The player: Porter spent many years in the minors, and really didn’t get a major league shot until the age of 28.
Originally drafted by the Angels after being named the 1976 Atlantic Coast Conference Player of the Year while at Clemson University, Porter went a combined 20-2 between A and AA ball in 1977, his second minor league season. The rest of his minor league career was fairly pedestrian. After a terrible 5-9 5.72 ERA season at Salt Lake City two years later, Porter was released in spring training and picked up by the Brewers.
After two cups of coffee in 1981 and 1982, Porter once again was the last player cut out of spring training in 1983. But he would come up in May to join the Brewers rotation. As an old rookie, Porter did have some success, sporting a fine strikeout-to-walk ratio, yet giving up 162 hits in 134 innings. The next year Porter started out stronger, carrying a 6-4 record and 3.87 ERA into August. But Porter was injury-prone all year and his season ended prematurely when he blew out a tendon in his elbow. This also meant that Porter would not pitch again until the end of the 1985 season, making the Topps choice of issuing a card even more surprising.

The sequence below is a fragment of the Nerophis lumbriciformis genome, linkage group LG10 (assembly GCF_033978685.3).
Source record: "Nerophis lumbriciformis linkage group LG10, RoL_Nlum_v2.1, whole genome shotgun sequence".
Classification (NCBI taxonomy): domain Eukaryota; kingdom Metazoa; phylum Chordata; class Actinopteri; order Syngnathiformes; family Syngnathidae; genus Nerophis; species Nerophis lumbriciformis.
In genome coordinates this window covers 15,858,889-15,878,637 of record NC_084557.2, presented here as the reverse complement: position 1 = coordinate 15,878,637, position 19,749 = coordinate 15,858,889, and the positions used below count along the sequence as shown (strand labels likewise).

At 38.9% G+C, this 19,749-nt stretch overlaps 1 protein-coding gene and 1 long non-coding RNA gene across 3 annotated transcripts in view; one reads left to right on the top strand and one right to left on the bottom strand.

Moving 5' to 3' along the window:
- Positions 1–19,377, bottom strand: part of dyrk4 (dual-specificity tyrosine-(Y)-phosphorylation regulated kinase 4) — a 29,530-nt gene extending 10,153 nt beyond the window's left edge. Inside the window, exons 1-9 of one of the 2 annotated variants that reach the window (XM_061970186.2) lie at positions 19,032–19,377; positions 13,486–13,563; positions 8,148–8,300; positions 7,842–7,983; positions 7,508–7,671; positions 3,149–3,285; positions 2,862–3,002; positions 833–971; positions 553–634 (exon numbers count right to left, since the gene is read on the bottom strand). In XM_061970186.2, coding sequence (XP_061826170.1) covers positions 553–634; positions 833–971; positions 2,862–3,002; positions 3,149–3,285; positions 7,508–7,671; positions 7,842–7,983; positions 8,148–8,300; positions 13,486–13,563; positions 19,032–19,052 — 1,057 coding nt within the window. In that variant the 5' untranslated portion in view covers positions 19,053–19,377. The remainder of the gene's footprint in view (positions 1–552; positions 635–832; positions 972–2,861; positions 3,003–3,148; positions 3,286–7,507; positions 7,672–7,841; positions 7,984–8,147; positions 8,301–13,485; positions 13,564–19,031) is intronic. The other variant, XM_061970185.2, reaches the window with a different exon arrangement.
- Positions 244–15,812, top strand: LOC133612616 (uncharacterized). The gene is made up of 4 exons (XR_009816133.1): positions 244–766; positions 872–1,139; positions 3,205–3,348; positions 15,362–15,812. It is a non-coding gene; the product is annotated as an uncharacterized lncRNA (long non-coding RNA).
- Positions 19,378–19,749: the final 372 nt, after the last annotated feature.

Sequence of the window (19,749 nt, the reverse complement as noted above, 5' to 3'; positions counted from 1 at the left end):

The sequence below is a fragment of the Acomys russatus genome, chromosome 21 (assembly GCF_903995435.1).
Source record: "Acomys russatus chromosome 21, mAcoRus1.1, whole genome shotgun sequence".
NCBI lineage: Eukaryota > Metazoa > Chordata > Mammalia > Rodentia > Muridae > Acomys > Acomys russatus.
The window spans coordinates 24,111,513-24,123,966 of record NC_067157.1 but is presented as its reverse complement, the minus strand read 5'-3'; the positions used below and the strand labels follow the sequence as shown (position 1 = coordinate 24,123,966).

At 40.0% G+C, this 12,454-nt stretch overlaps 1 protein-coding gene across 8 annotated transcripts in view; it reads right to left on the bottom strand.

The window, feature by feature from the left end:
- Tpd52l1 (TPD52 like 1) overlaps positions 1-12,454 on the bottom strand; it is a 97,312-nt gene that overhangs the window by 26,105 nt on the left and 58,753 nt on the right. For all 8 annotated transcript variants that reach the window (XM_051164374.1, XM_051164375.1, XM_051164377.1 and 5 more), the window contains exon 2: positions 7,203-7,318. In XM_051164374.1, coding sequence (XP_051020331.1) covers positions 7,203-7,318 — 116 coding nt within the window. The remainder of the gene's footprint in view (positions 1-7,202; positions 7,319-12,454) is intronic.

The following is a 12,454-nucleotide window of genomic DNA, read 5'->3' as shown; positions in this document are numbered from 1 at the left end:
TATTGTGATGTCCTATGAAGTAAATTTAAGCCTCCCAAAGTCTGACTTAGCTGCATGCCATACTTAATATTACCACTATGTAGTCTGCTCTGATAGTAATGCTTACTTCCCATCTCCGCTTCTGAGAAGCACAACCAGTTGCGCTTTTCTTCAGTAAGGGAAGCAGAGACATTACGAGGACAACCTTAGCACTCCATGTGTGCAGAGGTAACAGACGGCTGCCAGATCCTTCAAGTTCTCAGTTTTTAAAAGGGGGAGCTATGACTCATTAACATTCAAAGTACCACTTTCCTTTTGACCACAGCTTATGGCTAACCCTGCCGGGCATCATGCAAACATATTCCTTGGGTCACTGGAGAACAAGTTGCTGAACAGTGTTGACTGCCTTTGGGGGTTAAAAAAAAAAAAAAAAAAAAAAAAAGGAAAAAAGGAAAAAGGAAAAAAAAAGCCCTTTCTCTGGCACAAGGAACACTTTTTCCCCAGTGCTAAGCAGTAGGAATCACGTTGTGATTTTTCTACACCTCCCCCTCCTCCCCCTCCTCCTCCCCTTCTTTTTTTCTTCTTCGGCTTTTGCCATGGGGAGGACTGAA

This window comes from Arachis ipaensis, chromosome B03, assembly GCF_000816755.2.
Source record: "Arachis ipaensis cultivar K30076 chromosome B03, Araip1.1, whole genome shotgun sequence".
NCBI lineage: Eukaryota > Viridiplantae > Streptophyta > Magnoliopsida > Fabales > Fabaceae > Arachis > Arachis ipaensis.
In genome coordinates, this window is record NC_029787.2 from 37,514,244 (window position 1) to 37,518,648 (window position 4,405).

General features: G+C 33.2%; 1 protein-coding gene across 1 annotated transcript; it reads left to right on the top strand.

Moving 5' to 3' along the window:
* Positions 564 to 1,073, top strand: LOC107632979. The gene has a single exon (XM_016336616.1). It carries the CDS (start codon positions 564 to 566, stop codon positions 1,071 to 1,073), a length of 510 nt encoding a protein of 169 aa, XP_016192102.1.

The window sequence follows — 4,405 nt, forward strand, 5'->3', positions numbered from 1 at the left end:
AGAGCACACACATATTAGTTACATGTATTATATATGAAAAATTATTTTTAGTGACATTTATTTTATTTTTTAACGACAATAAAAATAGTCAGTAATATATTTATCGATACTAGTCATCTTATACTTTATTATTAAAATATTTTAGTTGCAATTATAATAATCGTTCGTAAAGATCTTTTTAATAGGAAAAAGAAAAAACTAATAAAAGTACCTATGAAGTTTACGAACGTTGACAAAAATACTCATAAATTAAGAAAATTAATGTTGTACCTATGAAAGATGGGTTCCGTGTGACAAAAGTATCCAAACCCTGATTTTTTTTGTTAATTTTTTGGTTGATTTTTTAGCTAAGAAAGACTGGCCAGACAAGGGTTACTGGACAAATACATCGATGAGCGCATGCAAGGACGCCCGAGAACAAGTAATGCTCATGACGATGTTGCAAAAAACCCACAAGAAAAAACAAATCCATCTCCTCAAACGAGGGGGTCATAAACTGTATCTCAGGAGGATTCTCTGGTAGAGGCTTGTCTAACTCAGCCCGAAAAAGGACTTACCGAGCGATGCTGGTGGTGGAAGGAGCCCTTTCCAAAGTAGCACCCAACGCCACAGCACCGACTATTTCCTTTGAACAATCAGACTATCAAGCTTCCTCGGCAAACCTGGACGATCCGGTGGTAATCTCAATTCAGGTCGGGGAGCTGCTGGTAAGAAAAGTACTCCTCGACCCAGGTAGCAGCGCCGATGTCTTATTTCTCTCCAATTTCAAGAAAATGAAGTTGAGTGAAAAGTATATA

Porter was cut from the major league roster in spring training once again in 1986. After spending that entire season at AAA Vancouver, Porter ended his pro baseball career.
Rear guard: Porter's first major league win came against the Rangers and was a complete game. He struck out 4 and gave up only 2 runs.
Woah! The third line of "Talkin' Baseball" is why justifying the text is not always a good idea. Lew Krausse had a father with the same name who also played major league baseball. The younger Krausse had a fine rookie season (1966) for the Kansas City A's, but was never more than a sub .500 pitcher after that. In 1970, he went 13-18 for the Brewers, and that was his only shutout he threw. Here's his card from that season.